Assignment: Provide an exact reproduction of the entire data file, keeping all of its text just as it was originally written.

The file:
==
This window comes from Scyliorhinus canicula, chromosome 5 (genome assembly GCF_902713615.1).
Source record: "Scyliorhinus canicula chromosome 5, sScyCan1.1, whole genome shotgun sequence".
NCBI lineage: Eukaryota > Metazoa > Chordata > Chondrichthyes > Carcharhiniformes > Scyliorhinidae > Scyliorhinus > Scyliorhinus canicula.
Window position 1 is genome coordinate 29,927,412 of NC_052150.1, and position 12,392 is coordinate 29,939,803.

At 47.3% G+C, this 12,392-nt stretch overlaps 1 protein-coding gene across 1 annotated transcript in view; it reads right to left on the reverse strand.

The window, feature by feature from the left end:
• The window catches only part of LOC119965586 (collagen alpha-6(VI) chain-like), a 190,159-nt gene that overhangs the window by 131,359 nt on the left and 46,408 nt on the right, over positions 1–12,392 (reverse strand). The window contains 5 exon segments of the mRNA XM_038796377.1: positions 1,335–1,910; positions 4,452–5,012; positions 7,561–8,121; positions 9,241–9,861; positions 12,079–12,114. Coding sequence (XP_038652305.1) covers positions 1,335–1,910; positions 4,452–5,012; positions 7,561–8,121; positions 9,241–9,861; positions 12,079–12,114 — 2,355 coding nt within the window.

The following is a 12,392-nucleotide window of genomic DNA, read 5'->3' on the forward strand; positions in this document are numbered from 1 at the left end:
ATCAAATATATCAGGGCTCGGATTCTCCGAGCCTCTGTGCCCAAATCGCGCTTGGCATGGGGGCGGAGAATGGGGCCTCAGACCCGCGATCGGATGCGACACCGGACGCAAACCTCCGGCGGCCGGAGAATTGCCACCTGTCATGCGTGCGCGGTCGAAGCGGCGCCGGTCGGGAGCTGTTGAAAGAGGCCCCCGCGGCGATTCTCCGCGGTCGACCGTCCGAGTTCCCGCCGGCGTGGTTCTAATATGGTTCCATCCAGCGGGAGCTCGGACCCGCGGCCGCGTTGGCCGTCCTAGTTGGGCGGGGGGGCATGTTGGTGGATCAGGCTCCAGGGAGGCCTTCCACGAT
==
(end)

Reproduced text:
This window comes from Scyliorhinus canicula, chromosome 5 (genome assembly GCF_902713615.1).
Source record: "Scyliorhinus canicula chromosome 5, sScyCan1.1, whole genome shotgun sequence".
NCBI lineage: Eukaryota > Metazoa > Chordata > Chondrichthyes > Carcharhiniformes > Scyliorhinidae > Scyliorhinus > Scyliorhinus canicula.
Window position 1 is genome coordinate 29,927,412 of NC_052150.1, and position 12,392 is coordinate 29,939,803.

At 47.3% G+C, this 12,392-nt stretch overlaps 1 protein-coding gene across 1 annotated transcript in view; it reads right to left on the reverse strand.

The window, feature by feature from the left end:
• The window catches only part of LOC119965586 (collagen alpha-6(VI) chain-like), a 190,159-nt gene that overhangs the window by 131,359 nt on the left and 46,408 nt on the right, over positions 1–12,392 (reverse strand). The window contains 5 exon segments of the mRNA XM_038796377.1: positions 1,335–1,910; positions 4,452–5,012; positions 7,561–8,121; positions 9,241–9,861; positions 12,079–12,114. Coding sequence (XP_038652305.1) covers positions 1,335–1,910; positions 4,452–5,012; positions 7,561–8,121; positions 9,241–9,861; positions 12,079–12,114 — 2,355 coding nt within the window.

The following is a 12,392-nucleotide window of genomic DNA, read 5'->3' on the forward strand; positions in this document are numbered from 1 at the left end:
ATCAAATATATCAGGGCTCGGATTCTCCGAGCCTCTGTGCCCAAATCGCGCTTGGCATGGGGGCGGAGAATGGGGCCTCAGACCCGCGATCGGATGCGACACCGGACGCAAACCTCCGGCGGCCGGAGAATTGCCACCTGTCATGCGTGCGCGGTCGAAGCGGCGCCGGTCGGGAGCTGTTGAAAGAGGCCCCCGCGGCGATTCTCCGCGGTCGACCGTCCGAGTTCCCGCCGGCGTGGTTCTAATATGGTTCCATCCAGCGGGAGCTCGGACCCGCGGCCGCGTTGGCCGTCCTAGTTGGGCGGGGGGGCATGTTGGTGGATCAGGCTCCAGGGAGGCCTTCCACGAT